One neighborhood dispute about a lawn changed state laws about natural plantings in yards

Fascinating story in the New York Times about a Maryland couple, the Crouches, who decided to stop using pesticides on their yard, and start planting and nurturing naturally occurring plants that encourage a thriving bird and insect ecosystem.

This pissed off a nosy neighbor, who decided to start a campaign against them because he wanted them to plant a turf lawn instead. He even got the neighborhood association involved, and that association started threatening the Crouches with court action if they did not remove the indigenous plants and replace them with a conventional turf grass lawn:

For the Crouches, giving in was not an option. They hired a lawyer and contacted every wildlife and environmental group they could think of, along with local legislators. After a year and a half, still at an impasse with the homeowner association and fearful that one day they’d come home to find their garden mowed down, they filed a complaint in Howard County Circuit Court. A chief claim was that in 2011 they’d been told there was no issue with their gardens, and also that before 2017, they’d received no violations for their yard despite regular inspections.

“The overall principles are bigger than us,” Mrs. Crouch said. “We had an opportunity and even an obligation to see it through as best we could.”

Two months after the Crouches filed their complaint, a Maryland state representative asked if they would allow their case to form the basis of a new environmental law.

Maryland has contended with devastating floods — among them the 2018 submersion of Ellicott City — and mounting concerns about pesticide runoff to Chesapeake Bay. A bill was drafted that forbade homeowner associations from banning pollinator plants or rain gardens, or from requiring property owners to plant turf grass.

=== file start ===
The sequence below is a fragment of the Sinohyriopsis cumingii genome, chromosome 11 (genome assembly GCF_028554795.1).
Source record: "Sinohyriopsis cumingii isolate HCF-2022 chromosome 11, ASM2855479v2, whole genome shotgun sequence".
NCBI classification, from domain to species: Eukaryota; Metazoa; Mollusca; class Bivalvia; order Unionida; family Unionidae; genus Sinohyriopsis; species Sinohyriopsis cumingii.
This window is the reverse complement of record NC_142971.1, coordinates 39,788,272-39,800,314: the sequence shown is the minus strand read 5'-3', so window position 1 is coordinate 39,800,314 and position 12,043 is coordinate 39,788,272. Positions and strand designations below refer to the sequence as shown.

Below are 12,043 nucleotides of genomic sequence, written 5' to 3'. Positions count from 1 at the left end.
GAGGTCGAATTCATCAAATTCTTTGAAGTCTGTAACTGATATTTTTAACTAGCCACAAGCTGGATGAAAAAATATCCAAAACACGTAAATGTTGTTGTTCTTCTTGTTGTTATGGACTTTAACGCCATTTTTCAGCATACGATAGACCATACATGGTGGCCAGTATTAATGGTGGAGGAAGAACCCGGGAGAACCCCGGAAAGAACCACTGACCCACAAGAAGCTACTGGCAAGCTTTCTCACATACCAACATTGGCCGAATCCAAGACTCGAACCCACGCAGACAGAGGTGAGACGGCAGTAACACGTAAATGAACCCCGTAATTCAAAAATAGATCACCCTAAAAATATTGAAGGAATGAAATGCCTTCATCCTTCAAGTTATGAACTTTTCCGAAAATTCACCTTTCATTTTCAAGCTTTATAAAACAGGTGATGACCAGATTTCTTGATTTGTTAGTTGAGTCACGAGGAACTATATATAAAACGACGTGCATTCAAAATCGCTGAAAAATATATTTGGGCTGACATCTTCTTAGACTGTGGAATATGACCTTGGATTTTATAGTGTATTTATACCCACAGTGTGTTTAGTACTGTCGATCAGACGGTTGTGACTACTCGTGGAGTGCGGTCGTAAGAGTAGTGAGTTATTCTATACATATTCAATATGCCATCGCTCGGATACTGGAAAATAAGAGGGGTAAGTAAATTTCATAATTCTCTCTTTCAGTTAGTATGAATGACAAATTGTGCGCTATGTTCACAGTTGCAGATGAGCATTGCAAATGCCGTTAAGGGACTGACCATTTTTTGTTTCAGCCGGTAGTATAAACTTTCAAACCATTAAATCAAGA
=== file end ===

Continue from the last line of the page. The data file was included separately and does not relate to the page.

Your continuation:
Dozens of states have passed legislation to promote the health of pollinators, which include bees, wasps, bats and butterflies, while some have curbed the authority of homeowner association edicts during droughts.

But the Maryland law was the first in the country to limit homeowner association control over eco-friendly yards, said Mary Catherine Cochran, former legislative director for Maryland State Delegate Terri L. Hill, a Democrat who co-sponsored the legislation. The measure gained bipartisan support, passed with near unanimity, and became law in October 2021.

“It’s a really small effort in the face of the international work that needs to be done,” said Dr. Hill, a physician. “But it’s nice that individuals in the community are able to feel that they are empowered to make a difference.”

I live on a creek, and I do not use any chemicals on my lawn, nor do I plant anything on my property that requires insecticides or any extra water beyond what plants get as rainfall.

But I watch people on my street — whose property also abuts this creek and its adjoining woods — as they dump tons of chemicals on their manicured lawns.

I don’t say anything because, well, it’s not my job to antagonize neighbors about what they do with private property. But I do wish more of them would stop with the lawns and ornamental bushes and go natural.

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